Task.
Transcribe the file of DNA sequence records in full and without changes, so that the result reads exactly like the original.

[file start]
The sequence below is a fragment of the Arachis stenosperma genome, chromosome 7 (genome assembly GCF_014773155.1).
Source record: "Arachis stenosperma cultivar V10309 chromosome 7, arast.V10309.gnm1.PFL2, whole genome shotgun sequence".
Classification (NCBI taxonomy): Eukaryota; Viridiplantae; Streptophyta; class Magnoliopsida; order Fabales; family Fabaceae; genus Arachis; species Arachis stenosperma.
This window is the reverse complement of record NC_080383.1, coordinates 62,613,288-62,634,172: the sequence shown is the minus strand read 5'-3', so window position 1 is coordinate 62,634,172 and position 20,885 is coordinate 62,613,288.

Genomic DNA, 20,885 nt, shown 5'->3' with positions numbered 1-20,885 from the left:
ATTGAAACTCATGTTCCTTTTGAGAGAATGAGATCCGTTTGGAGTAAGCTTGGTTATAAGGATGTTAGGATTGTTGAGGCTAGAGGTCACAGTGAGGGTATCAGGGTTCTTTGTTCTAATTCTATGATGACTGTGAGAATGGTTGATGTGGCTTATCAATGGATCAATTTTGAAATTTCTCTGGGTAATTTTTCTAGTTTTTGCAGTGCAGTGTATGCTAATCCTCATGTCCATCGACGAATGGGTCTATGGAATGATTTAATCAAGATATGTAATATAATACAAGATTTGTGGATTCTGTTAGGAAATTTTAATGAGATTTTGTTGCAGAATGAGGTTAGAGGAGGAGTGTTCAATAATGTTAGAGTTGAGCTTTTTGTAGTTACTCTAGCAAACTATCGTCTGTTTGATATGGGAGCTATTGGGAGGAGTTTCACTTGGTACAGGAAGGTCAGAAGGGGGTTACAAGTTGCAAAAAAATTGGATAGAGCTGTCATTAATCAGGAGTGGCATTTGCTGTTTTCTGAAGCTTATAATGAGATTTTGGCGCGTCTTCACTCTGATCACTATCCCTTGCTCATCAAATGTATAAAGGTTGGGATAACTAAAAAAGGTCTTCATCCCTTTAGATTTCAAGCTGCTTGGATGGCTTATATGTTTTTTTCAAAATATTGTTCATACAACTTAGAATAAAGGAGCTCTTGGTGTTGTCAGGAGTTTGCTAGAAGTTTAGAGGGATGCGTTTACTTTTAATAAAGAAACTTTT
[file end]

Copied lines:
The sequence below is a fragment of the Arachis stenosperma genome, chromosome 7 (genome assembly GCF_014773155.1).
Source record: "Arachis stenosperma cultivar V10309 chromosome 7, arast.V10309.gnm1.PFL2, whole genome shotgun sequence".
Classification (NCBI taxonomy): Eukaryota; Viridiplantae; Streptophyta; class Magnoliopsida; order Fabales; family Fabaceae; genus Arachis; species Arachis stenosperma.
This window is the reverse complement of record NC_080383.1, coordinates 62,613,288-62,634,172: the sequence shown is the minus strand read 5'-3', so window position 1 is coordinate 62,634,172 and position 20,885 is coordinate 62,613,288.

Genomic DNA, 20,885 nt, shown 5'->3' with positions numbered 1-20,885 from the left:
ATTGAAACTCATGTTCCTTTTGAGAGAATGAGATCCGTTTGGAGTAAGCTTGGTTATAAGGATGTTAGGATTGTTGAGGCTAGAGGTCACAGTGAGGGTATCAGGGTTCTTTGTTCTAATTCTATGATGACTGTGAGAATGGTTGATGTGGCTTATCAATGGATCAATTTTGAAATTTCTCTGGGTAATTTTTCTAGTTTTTGCAGTGCAGTGTATGCTAATCCTCATGTCCATCGACGAATGGGTCTATGGAATGATTTAATCAAGATATGTAATATAATACAAGATTTGTGGATTCTGTTAGGAAATTTTAATGAGATTTTGTTGCAGAATGAGGTTAGAGGAGGAGTGTTCAATAATGTTAGAGTTGAGCTTTTTGTAGTTACTCTAGCAAACTATCGTCTGTTTGATATGGGAGCTATTGGGAGGAGTTTCACTTGGTACAGGAAGGTCAGAAGGGGGTTACAAGTTGCAAAAAAATTGGATAGAGCTGTCATTAATCAGGAGTGGCATTTGCTGTTTTCTGAAGCTTATAATGAGATTTTGGCGCGTCTTCACTCTGATCACTATCCCTTGCTCATCAAATGTATAAAGGTTGGGATAACTAAAAAAGGTCTTCATCCCTTTAGATTTCAAGCTGCTTGGATGGCTTATATGTTTTTTTCAAAATATTGTTCATACAACTTAGAATAAAGGAGCTCTTGGTGTTGTCAGGAGTTTGCTAGAAGTTTAGAGGGATGCGTTTACTTTTAATAAAGAAACTTTT